While Hamilton and Burr duel just a few blocks away, the New York Musical Theatre Festival brings us another infamous, Olympic-sized rivalry set to song. Tonya and Nancy: The Rock Opera has become a highlight of the summer festival, and it’s easy to see why: it’s gloriously camp and relentlessly energetic with a scandalously good cast bringing home the gold.
Jenna Leigh Green and Tracy McDowell as Nancy and Tonya. Photo by Robert Pushkar
Unless you were born after 1994, you’ll know that the titular competitors refer to figure skaters Tonya Harding and Nancy Kerrigan. Their battleground? The 1994 Olympics, where both Harding and Kerrigan compete on Team USA. The two women were from polar opposite American backgrounds. Harding was a Portland-raised, truck-driving, gun-wielding high-school dropout who was perceived as a ‘bad girl’ in the press. Kerrigan was graceful ingenue from middle-class New England, with sweetheart looks enough to cover Time Magazine. Scandal erupted when Harding’s ex-husband Jeff Gilloly hired a hit man to whack Kerrigan on the knee shortly before the competition. The rivalry grew only more fierce until neither woman winning the gold in the end. Written by Elizabeth Searle (book and lyrics) and Michael Teoli this new musical tracks the girls’ upbringing, their competition, and the aftermath.
Campy, self-aware comedies thrive in festival environments– the low-budget, makeshift limitations of a festival like NYMF or Fringe do more favors for fast-paced, witty works than serious, realist dramas. Tonya and Nancy, however, manages to give us a thrilling, high-quality production with all the heart and passion of an indie comedy. The ensemble here works their faux-skates off with well-choreographed, dynamic numbers and serve multiple roles. Their energy was astounding. Jenna Leigh Green is a great fit for fresh-faced Nancy, and is reliably graceful in both her defeats and victories. Tracy McDowell is a hilarious Tonya, playing up her naive penchant for bad boys and bathrobes. Liz McCartney plays both mothers (Nancy’s simple and kind mother versus Tonya’s drunk, crude mother)– her quick changes and inventiveness are highlights of the show. And Tony Lepage has powerhouse pipes and charm, even as scumbag villain Gillooly. Yet, Searle and Teoli always treat Nancy and Tonya with good will and perspective. The show may be satirical, but the author’s sympathy for the womens’ situation shines through at all times. The songs are not only entertaining and thoughtful, but also tremendously catchy–my feet couldn’t stop bouncing throughout the entire show (sorry, neighbor!)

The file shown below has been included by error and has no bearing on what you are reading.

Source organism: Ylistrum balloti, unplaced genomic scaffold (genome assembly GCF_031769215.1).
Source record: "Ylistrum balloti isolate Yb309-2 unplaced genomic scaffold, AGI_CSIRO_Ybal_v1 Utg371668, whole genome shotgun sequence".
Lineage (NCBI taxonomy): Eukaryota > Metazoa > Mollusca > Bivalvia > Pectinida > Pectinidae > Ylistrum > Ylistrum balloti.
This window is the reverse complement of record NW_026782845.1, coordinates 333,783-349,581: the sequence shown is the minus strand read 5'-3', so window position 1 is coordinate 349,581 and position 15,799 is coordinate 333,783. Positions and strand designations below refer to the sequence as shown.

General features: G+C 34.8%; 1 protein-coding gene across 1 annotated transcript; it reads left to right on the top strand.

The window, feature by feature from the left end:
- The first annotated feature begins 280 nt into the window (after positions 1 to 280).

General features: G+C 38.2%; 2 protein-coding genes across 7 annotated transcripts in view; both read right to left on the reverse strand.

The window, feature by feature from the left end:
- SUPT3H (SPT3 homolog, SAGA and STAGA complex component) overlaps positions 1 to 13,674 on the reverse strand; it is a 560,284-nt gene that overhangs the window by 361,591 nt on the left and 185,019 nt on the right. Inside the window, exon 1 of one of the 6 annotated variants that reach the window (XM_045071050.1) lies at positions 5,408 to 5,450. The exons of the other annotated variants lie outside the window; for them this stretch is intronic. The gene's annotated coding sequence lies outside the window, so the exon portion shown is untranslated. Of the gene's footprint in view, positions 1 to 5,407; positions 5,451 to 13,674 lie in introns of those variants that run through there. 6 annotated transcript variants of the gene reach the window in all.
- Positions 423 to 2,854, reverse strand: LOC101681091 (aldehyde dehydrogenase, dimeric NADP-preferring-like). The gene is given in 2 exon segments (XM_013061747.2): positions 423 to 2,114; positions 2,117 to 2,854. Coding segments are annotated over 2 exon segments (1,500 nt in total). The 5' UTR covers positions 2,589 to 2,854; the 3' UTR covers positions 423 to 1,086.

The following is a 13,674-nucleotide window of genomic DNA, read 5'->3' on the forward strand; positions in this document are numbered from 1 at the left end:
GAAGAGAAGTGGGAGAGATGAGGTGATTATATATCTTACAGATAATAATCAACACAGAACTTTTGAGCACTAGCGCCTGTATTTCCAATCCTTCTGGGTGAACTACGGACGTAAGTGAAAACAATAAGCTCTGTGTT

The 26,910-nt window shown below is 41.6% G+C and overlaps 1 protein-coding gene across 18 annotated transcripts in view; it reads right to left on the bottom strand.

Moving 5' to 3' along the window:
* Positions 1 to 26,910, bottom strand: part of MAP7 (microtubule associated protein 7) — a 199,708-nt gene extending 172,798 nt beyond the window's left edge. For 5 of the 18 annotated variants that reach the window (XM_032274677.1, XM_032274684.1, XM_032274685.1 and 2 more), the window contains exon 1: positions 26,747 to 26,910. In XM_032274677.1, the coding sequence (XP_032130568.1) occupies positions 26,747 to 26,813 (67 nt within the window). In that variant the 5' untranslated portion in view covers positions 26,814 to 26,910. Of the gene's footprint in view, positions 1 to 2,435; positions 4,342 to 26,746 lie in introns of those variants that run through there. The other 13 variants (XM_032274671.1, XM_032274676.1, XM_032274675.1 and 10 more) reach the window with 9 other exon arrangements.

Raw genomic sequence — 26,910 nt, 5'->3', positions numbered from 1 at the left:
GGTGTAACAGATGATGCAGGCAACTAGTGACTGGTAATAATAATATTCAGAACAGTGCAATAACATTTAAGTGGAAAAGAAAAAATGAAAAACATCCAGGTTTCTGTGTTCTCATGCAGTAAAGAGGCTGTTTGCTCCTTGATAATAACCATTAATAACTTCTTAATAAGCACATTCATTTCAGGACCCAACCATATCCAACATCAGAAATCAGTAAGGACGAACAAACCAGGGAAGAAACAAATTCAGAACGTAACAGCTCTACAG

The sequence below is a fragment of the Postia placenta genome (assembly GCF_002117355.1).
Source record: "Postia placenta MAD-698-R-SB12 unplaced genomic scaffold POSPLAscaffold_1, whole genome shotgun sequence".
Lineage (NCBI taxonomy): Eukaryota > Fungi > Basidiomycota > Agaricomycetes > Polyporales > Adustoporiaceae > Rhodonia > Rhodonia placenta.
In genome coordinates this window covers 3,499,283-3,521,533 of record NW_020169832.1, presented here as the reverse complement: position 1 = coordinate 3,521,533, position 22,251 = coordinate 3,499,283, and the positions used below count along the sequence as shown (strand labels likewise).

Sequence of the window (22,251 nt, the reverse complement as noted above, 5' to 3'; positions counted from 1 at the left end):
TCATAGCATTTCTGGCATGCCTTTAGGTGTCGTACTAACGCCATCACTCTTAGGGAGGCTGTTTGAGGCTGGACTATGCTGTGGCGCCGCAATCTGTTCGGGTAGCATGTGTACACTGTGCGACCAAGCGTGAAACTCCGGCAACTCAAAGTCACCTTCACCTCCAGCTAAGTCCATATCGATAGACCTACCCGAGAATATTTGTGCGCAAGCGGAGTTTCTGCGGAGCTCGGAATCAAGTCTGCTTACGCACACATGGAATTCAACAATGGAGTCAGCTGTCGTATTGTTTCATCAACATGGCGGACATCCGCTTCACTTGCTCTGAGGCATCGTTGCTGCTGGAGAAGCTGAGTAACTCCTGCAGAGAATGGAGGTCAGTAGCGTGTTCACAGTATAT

If you were enraptured with this saga (along with millions of others around the world), go see this show. You will shout with glee and love for this good-natured, endlessly entertaining show. And if you didn’t, you’ll catch on soon enough, and the work’s ingenuity will be enough to keep you hooked.
Tonya and Nancy: A Rock Opera plays at NYMF through July 16. Tickets here.
Sara and Mariaisabel took a roadtrip upstate to Annandale-on-Hudson’s Fisher Center and saw an immersive and modernized production of Oklahoma! We talk about its relevance to modern America, the exciting new staging, all the delicious chili, and more! Yeeow!